what to do

a. I know what to do.

Does this sentence only mean:
a. I know what I should do.

or could it also -in the right context- mean
I know what you should do.
I know what he should do.


b. I know what to do in these situations.
can’t this sentence have the same meaning as:
I know what one should do in these situations. (not merely what ‘I would do in these situations’)


‘I know what to do’ must first indicate what I should/must do. The use of ‘one’ makes this impersonal and in the end means the same.


Thanks Alan.
So if someone says:
-I have a problem with my computer.
I cannot say: “I don’t know what to do.” instead of "I don’t know what you should do."


‘I have a problem with my computer’ means exactly what it says. I really don’t understand why you think that this has any connection with ‘what you should do’. I think you are creating problems where none exists.


Sorry Alan.
My apologies for the misunderstanding.

That was just an imaginary dialogue. I wanted to provide some context! I messed up i guess.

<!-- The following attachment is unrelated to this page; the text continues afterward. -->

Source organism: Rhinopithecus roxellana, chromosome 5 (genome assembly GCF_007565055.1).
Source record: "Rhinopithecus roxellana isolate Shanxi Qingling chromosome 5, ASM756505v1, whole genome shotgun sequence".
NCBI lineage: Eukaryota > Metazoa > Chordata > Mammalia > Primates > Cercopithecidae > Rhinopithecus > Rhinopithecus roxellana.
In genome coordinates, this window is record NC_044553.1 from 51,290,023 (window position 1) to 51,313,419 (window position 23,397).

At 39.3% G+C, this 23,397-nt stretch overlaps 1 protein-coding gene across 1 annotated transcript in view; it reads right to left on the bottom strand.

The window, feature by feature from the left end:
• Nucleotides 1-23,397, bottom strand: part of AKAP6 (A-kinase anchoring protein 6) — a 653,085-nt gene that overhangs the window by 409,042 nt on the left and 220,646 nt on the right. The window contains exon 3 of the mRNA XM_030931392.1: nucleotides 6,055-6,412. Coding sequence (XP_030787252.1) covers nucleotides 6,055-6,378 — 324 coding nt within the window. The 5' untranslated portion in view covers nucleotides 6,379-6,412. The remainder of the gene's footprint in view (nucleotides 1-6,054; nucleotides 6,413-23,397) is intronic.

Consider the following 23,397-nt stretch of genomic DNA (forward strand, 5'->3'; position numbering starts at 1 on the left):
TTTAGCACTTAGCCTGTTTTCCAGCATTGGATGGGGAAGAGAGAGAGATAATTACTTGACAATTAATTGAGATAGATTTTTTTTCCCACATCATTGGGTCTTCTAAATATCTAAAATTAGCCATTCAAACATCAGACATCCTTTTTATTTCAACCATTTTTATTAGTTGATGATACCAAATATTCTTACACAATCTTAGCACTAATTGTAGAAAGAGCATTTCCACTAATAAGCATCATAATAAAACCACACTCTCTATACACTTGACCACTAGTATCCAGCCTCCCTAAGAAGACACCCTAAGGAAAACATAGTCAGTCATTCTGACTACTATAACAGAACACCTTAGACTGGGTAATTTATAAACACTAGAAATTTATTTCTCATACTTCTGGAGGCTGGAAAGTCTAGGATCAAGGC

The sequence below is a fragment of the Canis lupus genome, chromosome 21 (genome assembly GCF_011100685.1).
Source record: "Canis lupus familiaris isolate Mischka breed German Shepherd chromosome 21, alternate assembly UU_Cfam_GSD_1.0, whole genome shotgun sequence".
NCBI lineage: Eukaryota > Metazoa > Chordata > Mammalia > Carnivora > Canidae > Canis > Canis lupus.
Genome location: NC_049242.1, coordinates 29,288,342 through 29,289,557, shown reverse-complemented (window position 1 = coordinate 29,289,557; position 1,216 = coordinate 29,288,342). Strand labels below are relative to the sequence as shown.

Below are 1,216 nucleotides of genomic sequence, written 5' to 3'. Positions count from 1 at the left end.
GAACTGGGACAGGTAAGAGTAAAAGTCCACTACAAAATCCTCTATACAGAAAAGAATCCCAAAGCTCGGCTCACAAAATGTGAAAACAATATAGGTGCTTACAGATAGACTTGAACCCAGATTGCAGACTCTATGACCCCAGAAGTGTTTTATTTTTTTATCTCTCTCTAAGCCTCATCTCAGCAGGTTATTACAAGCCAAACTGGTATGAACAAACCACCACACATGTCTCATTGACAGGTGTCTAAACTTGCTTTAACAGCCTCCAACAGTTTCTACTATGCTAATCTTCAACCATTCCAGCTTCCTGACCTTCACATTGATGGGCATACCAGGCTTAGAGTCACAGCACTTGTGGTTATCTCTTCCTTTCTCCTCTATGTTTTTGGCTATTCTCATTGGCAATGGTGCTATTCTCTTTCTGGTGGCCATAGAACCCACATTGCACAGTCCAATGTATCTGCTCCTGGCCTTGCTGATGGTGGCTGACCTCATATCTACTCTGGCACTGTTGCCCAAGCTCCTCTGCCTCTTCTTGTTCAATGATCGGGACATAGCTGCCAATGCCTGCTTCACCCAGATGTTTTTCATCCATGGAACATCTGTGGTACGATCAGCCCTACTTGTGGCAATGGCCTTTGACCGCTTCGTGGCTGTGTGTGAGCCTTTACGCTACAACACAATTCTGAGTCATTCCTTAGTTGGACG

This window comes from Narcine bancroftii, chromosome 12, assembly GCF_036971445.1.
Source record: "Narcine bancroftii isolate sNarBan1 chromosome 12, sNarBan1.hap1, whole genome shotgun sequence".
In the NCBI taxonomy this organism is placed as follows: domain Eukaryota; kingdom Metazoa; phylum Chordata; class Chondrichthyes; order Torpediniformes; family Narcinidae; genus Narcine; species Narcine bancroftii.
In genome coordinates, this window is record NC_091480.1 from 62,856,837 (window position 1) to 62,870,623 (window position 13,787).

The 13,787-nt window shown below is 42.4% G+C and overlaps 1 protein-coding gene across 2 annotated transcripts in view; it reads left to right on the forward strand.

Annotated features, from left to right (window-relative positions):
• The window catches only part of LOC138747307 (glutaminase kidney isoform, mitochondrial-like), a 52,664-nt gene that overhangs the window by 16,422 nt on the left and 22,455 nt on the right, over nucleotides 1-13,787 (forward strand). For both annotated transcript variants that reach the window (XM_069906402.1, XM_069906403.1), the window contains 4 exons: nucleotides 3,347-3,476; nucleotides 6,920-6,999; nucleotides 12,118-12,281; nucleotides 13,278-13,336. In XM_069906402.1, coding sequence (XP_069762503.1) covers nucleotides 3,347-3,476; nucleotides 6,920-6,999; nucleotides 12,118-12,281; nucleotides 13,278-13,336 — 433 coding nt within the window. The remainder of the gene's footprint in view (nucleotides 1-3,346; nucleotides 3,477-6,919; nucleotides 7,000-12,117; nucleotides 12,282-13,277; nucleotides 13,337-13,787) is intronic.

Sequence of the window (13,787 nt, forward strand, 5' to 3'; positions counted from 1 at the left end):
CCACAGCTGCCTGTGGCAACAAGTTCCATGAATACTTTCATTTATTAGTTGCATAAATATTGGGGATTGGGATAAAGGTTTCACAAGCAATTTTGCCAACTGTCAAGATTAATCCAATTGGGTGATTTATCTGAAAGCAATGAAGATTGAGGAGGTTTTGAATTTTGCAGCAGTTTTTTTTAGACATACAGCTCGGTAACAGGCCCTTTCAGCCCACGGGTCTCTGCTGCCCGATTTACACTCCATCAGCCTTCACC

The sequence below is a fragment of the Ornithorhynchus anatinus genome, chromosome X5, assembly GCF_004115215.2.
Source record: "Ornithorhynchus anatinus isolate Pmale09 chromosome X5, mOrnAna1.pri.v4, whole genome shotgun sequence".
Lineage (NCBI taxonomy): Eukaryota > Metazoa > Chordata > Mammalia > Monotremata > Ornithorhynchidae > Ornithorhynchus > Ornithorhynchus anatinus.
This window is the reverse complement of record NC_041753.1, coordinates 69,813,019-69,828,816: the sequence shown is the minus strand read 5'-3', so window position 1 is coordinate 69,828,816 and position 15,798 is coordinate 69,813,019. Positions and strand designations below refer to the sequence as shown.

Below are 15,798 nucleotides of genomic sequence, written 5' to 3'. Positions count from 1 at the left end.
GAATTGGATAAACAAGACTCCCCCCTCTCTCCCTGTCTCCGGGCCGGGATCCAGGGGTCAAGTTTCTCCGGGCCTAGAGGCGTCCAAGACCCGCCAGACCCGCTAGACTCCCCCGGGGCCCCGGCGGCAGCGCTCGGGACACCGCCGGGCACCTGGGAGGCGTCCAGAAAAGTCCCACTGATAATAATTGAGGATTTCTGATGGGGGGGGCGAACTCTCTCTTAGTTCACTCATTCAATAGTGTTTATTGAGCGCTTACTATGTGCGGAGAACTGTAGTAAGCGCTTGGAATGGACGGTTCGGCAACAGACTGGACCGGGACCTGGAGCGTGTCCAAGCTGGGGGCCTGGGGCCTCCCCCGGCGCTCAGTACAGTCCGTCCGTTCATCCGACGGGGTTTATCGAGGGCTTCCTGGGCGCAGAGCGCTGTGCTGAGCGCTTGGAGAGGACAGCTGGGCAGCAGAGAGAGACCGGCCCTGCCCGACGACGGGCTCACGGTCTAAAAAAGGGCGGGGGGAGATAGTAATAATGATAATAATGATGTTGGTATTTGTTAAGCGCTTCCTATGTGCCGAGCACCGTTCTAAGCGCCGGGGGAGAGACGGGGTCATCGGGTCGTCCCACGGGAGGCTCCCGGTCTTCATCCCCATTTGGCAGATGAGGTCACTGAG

Somebody says they have a problem and I say: I don’t know what you should do.

Now, the question is whether one could say in that context, ‘I don’t know what to do.’ (just like one could say ‘I don’t know what is to be done.’)


It depends, as always. on context. In other words: Are you talking about your problem or another person’s problem?


Thanks Alan.
Once again, sorry for the confusion.

I am talking about another person’s problem and I am saying that I do not know what he should do. Can I say: “I do not know what to do.” meaning I do not know what that person should do (what should be done, in other words).


This will be my final comment on this!

means you do not know what further action is necessary for a first/second of third person.


Thank you very much for your patience and my apologies again.